The waters retreat
The floodwaters retreated slowly, leaving Florence buried in mud, oil, household goods and desperation. The Florentines did not as yet really realise what had happened, they were in a state of shock and dumb-founded, it seemed impossible that such a thing could happen. Unfortunately it was really true and there was no time to waste: Florence had to be brought to life again.
Help arrived immediately: the soldiers, volunteers and Florentines themselves immediately set to work to remove the mud, distribute rations and save the works of art; yes, all those monuments and works of art, including the paintings in the Uffizi Gallery and the manuscripts in the National Library.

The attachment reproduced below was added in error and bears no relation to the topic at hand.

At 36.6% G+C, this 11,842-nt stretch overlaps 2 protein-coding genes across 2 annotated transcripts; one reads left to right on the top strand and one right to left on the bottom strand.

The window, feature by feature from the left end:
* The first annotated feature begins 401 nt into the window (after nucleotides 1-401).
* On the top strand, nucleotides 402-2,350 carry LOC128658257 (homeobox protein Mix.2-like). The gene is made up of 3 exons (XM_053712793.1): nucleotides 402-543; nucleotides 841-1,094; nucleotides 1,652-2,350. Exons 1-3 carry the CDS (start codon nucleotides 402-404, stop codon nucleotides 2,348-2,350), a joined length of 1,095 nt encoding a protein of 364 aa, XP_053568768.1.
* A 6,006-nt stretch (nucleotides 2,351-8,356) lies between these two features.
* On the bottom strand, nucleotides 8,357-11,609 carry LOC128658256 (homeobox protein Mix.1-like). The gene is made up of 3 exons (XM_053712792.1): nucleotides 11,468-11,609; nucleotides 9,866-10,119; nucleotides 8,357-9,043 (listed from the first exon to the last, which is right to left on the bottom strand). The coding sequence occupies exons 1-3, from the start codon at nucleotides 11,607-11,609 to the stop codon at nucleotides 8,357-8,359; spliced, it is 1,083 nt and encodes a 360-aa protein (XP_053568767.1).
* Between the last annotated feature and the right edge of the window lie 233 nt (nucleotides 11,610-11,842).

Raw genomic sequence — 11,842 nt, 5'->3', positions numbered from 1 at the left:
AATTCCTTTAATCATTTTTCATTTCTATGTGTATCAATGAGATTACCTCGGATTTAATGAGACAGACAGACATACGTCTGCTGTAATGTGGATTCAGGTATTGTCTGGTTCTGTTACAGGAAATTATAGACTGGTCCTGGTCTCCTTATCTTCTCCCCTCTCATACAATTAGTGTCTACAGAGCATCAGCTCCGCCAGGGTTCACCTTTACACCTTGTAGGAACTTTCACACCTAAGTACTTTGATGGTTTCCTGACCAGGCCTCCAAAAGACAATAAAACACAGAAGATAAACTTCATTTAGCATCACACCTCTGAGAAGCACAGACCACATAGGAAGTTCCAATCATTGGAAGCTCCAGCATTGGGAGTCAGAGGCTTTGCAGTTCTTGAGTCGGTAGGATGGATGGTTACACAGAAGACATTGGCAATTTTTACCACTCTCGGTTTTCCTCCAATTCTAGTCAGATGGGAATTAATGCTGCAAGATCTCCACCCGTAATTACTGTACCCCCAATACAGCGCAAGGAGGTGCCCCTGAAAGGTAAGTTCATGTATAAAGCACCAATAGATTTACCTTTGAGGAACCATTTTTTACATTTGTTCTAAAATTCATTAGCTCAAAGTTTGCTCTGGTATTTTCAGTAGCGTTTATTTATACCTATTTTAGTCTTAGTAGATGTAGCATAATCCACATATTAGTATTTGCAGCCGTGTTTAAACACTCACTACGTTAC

The first answer to the appeal for help came from the young people, (foreigners and Italians), nowadays known as the Beat Generation, who, filled with a spirit of self-sacrifice, worked for long days and weeks in the mud, doing without any sort of modern comfort, to save all that had been lost.
Two of the pages of the diary of Fiammetta
Everyone was awake and hard at work all around me and I felt utterly useless, I wanted to go into the centre of town and help my brothers, both morally and spiritually, but I was unable to do anything, and I often cried on the quiet. A few days after the flood, when I was walking around Florence, I happened to go past the National Library and, hearing a noise, I looked in through one of the windows (to the basement) from whence it came, and saw lots of students and young people pulling books out of the mud. My heart so ached with longing that I wanted to shout "Wait for me! I'm coming to help too!". Instead I had to continue on my way, with my mother's arm around me, though perhaps she was the only person who understood how I felt.
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